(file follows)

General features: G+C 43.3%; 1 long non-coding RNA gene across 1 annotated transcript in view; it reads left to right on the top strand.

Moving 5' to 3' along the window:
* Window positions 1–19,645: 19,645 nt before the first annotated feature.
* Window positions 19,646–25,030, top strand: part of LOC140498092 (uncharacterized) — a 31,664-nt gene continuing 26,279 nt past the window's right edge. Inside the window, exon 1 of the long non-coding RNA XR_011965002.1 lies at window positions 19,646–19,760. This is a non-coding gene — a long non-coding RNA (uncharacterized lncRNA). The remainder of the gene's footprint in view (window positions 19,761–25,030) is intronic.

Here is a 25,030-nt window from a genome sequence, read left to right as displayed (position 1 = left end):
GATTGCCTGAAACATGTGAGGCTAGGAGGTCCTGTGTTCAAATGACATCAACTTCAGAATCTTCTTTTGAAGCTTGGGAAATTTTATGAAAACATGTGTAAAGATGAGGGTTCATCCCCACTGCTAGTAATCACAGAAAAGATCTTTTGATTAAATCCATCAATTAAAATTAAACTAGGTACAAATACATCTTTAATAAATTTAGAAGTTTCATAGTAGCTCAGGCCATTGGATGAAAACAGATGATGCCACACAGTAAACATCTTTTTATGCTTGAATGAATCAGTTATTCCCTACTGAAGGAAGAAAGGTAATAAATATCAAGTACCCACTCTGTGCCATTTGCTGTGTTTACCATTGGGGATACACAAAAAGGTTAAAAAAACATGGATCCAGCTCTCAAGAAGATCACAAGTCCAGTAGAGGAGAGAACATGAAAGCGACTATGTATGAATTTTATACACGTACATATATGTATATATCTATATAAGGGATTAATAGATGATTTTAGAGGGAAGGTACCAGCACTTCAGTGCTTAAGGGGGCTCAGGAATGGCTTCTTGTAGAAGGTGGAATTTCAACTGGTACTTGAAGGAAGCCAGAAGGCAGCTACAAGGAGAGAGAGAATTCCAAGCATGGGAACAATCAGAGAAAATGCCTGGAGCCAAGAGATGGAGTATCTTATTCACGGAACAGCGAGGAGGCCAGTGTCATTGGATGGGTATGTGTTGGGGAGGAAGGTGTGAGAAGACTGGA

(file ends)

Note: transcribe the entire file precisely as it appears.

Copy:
General features: G+C 43.3%; 1 long non-coding RNA gene across 1 annotated transcript in view; it reads left to right on the top strand.

Moving 5' to 3' along the window:
* Window positions 1–19,645: 19,645 nt before the first annotated feature.
* Window positions 19,646–25,030, top strand: part of LOC140498092 (uncharacterized) — a 31,664-nt gene continuing 26,279 nt past the window's right edge. Inside the window, exon 1 of the long non-coding RNA XR_011965002.1 lies at window positions 19,646–19,760. This is a non-coding gene — a long non-coding RNA (uncharacterized lncRNA). The remainder of the gene's footprint in view (window positions 19,761–25,030) is intronic.

Here is a 25,030-nt window from a genome sequence, read left to right as displayed (position 1 = left end):
GATTGCCTGAAACATGTGAGGCTAGGAGGTCCTGTGTTCAAATGACATCAACTTCAGAATCTTCTTTTGAAGCTTGGGAAATTTTATGAAAACATGTGTAAAGATGAGGGTTCATCCCCACTGCTAGTAATCACAGAAAAGATCTTTTGATTAAATCCATCAATTAAAATTAAACTAGGTACAAATACATCTTTAATAAATTTAGAAGTTTCATAGTAGCTCAGGCCATTGGATGAAAACAGATGATGCCACACAGTAAACATCTTTTTATGCTTGAATGAATCAGTTATTCCCTACTGAAGGAAGAAAGGTAATAAATATCAAGTACCCACTCTGTGCCATTTGCTGTGTTTACCATTGGGGATACACAAAAAGGTTAAAAAAACATGGATCCAGCTCTCAAGAAGATCACAAGTCCAGTAGAGGAGAGAACATGAAAGCGACTATGTATGAATTTTATACACGTACATATATGTATATATCTATATAAGGGATTAATAGATGATTTTAGAGGGAAGGTACCAGCACTTCAGTGCTTAAGGGGGCTCAGGAATGGCTTCTTGTAGAAGGTGGAATTTCAACTGGTACTTGAAGGAAGCCAGAAGGCAGCTACAAGGAGAGAGAGAATTCCAAGCATGGGAACAATCAGAGAAAATGCCTGGAGCCAAGAGATGGAGTATCTTATTCACGGAACAGCGAGGAGGCCAGTGTCATTGGATGGGTATGTGTTGGGGAGGAAGGTGTGAGAAGACTGGA